A two-year-old boy died after being hit by a vehicle in a driveway last night.
Police are investigating the incident at Orpheus Place in Papakura, south of Auckland, which is believed to have happened at the home of the toddler's grandparents.
It is understood the boy's father was taken to the police station to be interviewed. An uncle was seen yelling at officers, asking why his brother had been taken and saying he should be "here with his grieving whanau".
Devastated family members last night called a local kaumatua to bless the toddler's body before it was taken away. About 25 family members were seen huddled in a group about 9.30pm, sobbing as a man spoke in Maori and touched the child, who was wrapped in blankets on the ground.
Another man then told the group to go inside before washing the driveway with a bucket of water.
A silver people-mover was parked in the driveway at the end of the cul de sac, which had been cordoned off by police.
Up to 10 patrol cars lined the street. A tow truck arrived about 10pm and removed the vehicle.
Operations manager for St John ambulance in Counties Manukau, Patsy Carlyle, told the Herald the toddler was dead when she arrived about 7.30pm. His body was still at the scene two hours after the incident.
"He is in the back of the ambulance and we're just waiting for the local kaumatua to bless the body."
Police communications Inspector Ian Brooker said there were between 10 and 12 people at the property who were being interviewed.
"We're not sure whether they're all related, or friends at this stage.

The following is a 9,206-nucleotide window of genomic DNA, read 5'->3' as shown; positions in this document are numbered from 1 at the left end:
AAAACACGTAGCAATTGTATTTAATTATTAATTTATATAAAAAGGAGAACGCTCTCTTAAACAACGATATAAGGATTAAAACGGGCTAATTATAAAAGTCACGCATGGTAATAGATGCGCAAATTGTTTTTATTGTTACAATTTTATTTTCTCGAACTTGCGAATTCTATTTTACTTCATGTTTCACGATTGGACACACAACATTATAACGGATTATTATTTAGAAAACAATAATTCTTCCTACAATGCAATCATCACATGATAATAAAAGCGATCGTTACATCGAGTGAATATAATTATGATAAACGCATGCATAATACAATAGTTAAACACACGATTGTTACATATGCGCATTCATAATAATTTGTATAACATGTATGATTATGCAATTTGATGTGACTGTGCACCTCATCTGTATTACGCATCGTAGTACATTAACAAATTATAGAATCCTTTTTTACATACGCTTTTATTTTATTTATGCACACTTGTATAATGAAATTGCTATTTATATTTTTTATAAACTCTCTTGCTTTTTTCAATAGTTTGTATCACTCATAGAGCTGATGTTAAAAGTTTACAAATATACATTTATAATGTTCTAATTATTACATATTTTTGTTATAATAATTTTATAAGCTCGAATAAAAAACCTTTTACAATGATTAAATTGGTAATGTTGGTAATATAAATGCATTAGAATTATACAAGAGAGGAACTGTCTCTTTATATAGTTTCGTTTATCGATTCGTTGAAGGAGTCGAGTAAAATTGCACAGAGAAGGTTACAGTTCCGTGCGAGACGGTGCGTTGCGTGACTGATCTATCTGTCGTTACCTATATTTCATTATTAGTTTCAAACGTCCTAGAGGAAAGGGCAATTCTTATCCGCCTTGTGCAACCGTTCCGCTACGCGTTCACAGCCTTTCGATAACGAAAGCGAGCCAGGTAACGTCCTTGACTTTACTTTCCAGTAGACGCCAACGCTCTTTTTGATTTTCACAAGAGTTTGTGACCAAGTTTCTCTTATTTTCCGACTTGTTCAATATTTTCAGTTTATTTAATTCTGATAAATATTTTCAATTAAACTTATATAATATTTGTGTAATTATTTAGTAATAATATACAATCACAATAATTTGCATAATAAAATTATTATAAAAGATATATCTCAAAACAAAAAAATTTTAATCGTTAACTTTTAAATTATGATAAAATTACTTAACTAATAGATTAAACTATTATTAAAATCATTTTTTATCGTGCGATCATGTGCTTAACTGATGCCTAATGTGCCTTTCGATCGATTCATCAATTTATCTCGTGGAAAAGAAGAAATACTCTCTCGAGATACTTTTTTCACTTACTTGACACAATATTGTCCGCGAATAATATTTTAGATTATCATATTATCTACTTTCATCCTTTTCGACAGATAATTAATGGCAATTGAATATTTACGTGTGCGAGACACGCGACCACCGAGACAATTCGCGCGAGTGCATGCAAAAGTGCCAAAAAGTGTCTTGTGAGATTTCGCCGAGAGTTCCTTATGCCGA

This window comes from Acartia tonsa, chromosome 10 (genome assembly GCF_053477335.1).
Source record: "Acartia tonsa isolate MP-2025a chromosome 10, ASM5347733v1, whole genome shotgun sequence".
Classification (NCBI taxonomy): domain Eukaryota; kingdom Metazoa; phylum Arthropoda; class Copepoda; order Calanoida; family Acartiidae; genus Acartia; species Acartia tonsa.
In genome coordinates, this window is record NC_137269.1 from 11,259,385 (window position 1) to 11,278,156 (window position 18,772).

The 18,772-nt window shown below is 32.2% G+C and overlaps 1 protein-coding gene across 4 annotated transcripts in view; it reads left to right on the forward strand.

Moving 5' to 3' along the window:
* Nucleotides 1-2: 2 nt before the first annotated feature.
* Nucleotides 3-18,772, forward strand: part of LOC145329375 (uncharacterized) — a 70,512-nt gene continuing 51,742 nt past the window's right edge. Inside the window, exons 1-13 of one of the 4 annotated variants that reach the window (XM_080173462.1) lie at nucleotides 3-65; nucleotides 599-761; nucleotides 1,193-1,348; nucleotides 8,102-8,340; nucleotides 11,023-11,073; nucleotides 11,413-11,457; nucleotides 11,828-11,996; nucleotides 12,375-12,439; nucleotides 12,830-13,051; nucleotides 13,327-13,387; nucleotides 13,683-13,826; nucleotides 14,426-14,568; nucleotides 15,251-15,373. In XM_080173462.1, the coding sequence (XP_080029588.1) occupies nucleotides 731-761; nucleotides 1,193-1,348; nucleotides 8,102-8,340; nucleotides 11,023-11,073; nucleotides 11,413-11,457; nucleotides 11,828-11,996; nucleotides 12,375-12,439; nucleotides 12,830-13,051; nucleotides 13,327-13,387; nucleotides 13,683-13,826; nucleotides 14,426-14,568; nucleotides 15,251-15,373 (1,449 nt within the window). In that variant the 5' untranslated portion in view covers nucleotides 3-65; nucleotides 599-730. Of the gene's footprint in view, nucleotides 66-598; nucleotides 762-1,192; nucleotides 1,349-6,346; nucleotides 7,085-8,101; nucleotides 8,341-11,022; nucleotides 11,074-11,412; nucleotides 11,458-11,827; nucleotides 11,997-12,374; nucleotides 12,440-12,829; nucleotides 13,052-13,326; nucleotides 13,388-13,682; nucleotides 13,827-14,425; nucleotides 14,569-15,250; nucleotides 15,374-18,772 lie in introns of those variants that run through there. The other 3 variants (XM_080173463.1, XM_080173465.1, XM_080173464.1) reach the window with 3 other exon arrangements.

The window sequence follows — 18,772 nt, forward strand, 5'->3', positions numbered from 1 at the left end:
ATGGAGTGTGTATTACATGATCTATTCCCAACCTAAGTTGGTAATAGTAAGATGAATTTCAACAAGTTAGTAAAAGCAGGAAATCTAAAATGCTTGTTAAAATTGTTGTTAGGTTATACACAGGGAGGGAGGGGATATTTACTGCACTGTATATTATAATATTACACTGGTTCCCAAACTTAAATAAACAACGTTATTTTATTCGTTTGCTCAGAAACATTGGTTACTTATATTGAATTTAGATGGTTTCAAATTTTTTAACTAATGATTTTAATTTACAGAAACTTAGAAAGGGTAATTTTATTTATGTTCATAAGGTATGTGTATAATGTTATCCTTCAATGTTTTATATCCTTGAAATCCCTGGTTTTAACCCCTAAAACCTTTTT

"The family is obviously really cut up, it's a tragedy."
Mr Brooker said they were are not seeking anyone in relation to the incident and were speaking to a number of witnesses who were co-operating with the inquiry.
The fire service also attended to provide lighting for emergency services.
A street resident said the couple who lived at the property had been there for a number of years and had several grandchildren who visited.
A woman was seen kneeling on the ground wailing. She said: "People told me you had so much potential, I knew they were right. They said you were so intelligent. I miss you already, now you're gone."
New Zealand has one of the worst rates of children being killed by cars in driveways, with an average of five a year and an estimated serious injury every two weeks.
Several campaigns have been launched in the past few years in an attempt to prevent driveway deaths.
Safekids last year recommended councils include safety information in residential design guidelines.
Road safety charity Brake runs the Rino campaign, which urges drivers to think of their vehicle as if it was a rhinoceros - a huge heavy beast that can easily kill.
In March, Housing New Zealand said it would review recommendations of Auckland coroner Morag McDowell who suggested it build fences between its houses after a toddler was run over in an unfenced driveway.
Eighteen-month-old Sirj-Michaels Siaea was killed in an Amuri Place driveway in Otara in September 2010.
There have been 22 deaths as a result of being run over in a driveway since 2007.